The liturgy of the High Holidays, intended to facilitate individual connection with the Divine, alienates many women and girls. The masculine hierarchical God-language so prevalent in High Holiday liturgy can be painful and distancing. The following suggestions are offered as an attempt to restore the empowering potential of the High Holidays for those who have felt diminished, uninterested, and/or angered by traditional High Holiday prayer. They can be integrated into your High Holiday experience regardless of the shape your observance takes. Use them in synagogue, at home, with others, or alone.
TRADITION Women from Jewish Sephardic and Middle Eastern communities have long contributed to the celebration of Rosh Hashanah by preparing special foods. Chosen for their symbolism, these foods are eaten as part of a mini–Rosh Hashanah seder preceding the night meal. For example, the cooked head of a fish or lamb ensures that we will "head" into the year successfully; beet root keeps enemies at bay.
SUGGESTION Creatively re-appropriate this custom and involve children of all ages at your table. Choose foods that symbolize what you are looking to introduce into your life and community.
TRADITION While reciting a litany of wrong doings, many beat the chest area with their fists.
SUGGESTION Either as an alternative or as an addition, use a comforting motion like patting your heart or come up with your own ritual way of physicalizing your recognition of imperfections. If you spend most of the year beating up on yourself, use Yom Kippur to do the opposite. You can become aware of ways you've missed the mark without punishing yourself.
TRADITION More than any other series of holidays, Rosh Hashanah and Yom Kippur rely heavily on imagery of God as a King and Ruler. Comparatively, human beings are described as "dust of the earth" and "clay in the potter's hands."
SUGGESTION Consider using alternative and/or additional prayers and images. If you don't feel comfortable with new liturgy, take a look at Ki Anu Amekha, a traditional liturgical poem that can be found in most makhzorim (High Holiday prayer books) which describes the relationship between God and people with a surprising range of images. If you are looking for new images, see Marcia Falk's Book of Blessings, Sallie McFague's Models of God, and Judith Plaskow's Standing Again at Sinai for a good beginning. If you are a synagogue member you may want to think about joining the Ritual Committee.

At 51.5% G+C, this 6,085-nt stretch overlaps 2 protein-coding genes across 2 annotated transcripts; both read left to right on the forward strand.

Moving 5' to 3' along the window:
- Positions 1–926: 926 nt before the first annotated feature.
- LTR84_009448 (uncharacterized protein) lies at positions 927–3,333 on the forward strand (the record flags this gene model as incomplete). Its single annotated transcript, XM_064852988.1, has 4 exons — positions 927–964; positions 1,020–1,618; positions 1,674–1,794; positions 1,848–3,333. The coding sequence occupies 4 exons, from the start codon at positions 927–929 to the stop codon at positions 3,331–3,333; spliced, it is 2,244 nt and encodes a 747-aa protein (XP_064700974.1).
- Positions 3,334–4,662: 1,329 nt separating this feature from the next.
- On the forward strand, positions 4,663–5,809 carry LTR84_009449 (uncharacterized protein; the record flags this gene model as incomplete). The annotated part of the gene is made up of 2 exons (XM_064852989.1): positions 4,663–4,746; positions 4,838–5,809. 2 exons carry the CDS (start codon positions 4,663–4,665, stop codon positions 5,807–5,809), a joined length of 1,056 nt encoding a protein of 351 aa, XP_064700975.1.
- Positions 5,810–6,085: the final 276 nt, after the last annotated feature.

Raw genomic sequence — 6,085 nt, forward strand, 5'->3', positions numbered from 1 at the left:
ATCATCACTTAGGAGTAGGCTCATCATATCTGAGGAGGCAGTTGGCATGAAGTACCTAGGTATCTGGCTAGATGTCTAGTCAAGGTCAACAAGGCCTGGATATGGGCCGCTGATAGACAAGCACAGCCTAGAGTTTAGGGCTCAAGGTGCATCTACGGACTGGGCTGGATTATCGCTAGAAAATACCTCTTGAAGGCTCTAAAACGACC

SUGGESTION Assert your ownership of tradition and dare to experiment with new forms of observance instead of abandoning it completely. Draw on examples from your own life as a means of considering new ways of relating to the Divine.
SUGGESTION In addition to thinking about liturgical images, use the music of the High Holiday services to transcend language and make possible a different level of connection and spirituality. Music plays a central role in religious expression and is as much a part of the tradition of the High Holiday liturgy as the words themselves. Try to experience the Divine Presence through melody and song.
SUGGESTION Find inspiration by reading about the biblical character Hannah, the heroine of Rosh Hashanah's first day Haftarah (prophetic portion). Though her whispered words were misunderstood by male authority, Hannah's heartfelt prayer was heard and responded to by God, and she eventually became the rabbinic model for sincere worship.
SUGGESTION Spend time thinking about the core values underlying traditional High Holiday liturgy: humility; balance among all people; and power to decide our own fates. Rather than focusing on specific terms and formulaic language, concentrate on these fundamental themes.
SUGGESTION Think about the effect on the community, and on children in particular, of participating in a service conducted entirely or almost entirely by men. Does your community's leadership reflect the liturgy's assumption that ultimate power is male? How can you actively counter that assumption? Consider assuming leadership positions in your community.
SUGGESTION Encourage students and children to let their imaginations roam free when trying to comprehend the Divine. Talk with them about the meaning of metaphor; explore the images they like most.
SUGGESTION Let your rabbi(s) know if you want issues of God language to be addressed from the bimah (pulpit).
From the Ma'yan Journey, Fall 1997.
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